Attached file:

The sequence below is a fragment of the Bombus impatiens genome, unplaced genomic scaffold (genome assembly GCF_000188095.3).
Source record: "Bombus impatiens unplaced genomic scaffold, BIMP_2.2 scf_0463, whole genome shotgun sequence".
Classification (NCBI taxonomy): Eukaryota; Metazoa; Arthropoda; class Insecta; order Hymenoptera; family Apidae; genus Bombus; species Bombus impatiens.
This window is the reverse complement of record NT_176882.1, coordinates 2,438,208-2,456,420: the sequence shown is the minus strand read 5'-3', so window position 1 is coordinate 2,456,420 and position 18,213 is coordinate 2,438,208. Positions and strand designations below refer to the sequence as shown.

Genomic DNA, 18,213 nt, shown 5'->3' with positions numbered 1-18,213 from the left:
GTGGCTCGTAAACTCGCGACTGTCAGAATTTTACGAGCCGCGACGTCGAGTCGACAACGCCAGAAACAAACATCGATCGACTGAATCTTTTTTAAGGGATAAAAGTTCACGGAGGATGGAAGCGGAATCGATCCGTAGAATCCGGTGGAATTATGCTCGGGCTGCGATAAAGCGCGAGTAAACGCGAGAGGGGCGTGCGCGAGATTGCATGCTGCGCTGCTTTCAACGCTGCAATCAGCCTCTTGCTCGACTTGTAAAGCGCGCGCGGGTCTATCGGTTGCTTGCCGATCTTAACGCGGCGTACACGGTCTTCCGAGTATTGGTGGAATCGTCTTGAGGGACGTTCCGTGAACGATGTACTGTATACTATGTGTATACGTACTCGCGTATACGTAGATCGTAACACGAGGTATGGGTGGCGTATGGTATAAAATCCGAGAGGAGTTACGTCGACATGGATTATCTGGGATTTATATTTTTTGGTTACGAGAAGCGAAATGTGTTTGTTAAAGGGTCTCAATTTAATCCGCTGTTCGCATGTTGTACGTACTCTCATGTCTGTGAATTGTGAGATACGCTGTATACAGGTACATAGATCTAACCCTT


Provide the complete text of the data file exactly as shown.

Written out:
The sequence below is a fragment of the Bombus impatiens genome, unplaced genomic scaffold (genome assembly GCF_000188095.3).
Source record: "Bombus impatiens unplaced genomic scaffold, BIMP_2.2 scf_0463, whole genome shotgun sequence".
Classification (NCBI taxonomy): Eukaryota; Metazoa; Arthropoda; class Insecta; order Hymenoptera; family Apidae; genus Bombus; species Bombus impatiens.
This window is the reverse complement of record NT_176882.1, coordinates 2,438,208-2,456,420: the sequence shown is the minus strand read 5'-3', so window position 1 is coordinate 2,456,420 and position 18,213 is coordinate 2,438,208. Positions and strand designations below refer to the sequence as shown.

Genomic DNA, 18,213 nt, shown 5'->3' with positions numbered 1-18,213 from the left:
GTGGCTCGTAAACTCGCGACTGTCAGAATTTTACGAGCCGCGACGTCGAGTCGACAACGCCAGAAACAAACATCGATCGACTGAATCTTTTTTAAGGGATAAAAGTTCACGGAGGATGGAAGCGGAATCGATCCGTAGAATCCGGTGGAATTATGCTCGGGCTGCGATAAAGCGCGAGTAAACGCGAGAGGGGCGTGCGCGAGATTGCATGCTGCGCTGCTTTCAACGCTGCAATCAGCCTCTTGCTCGACTTGTAAAGCGCGCGCGGGTCTATCGGTTGCTTGCCGATCTTAACGCGGCGTACACGGTCTTCCGAGTATTGGTGGAATCGTCTTGAGGGACGTTCCGTGAACGATGTACTGTATACTATGTGTATACGTACTCGCGTATACGTAGATCGTAACACGAGGTATGGGTGGCGTATGGTATAAAATCCGAGAGGAGTTACGTCGACATGGATTATCTGGGATTTATATTTTTTGGTTACGAGAAGCGAAATGTGTTTGTTAAAGGGTCTCAATTTAATCCGCTGTTCGCATGTTGTACGTACTCTCATGTCTGTGAATTGTGAGATACGCTGTATACAGGTACATAGATCTAACCCTT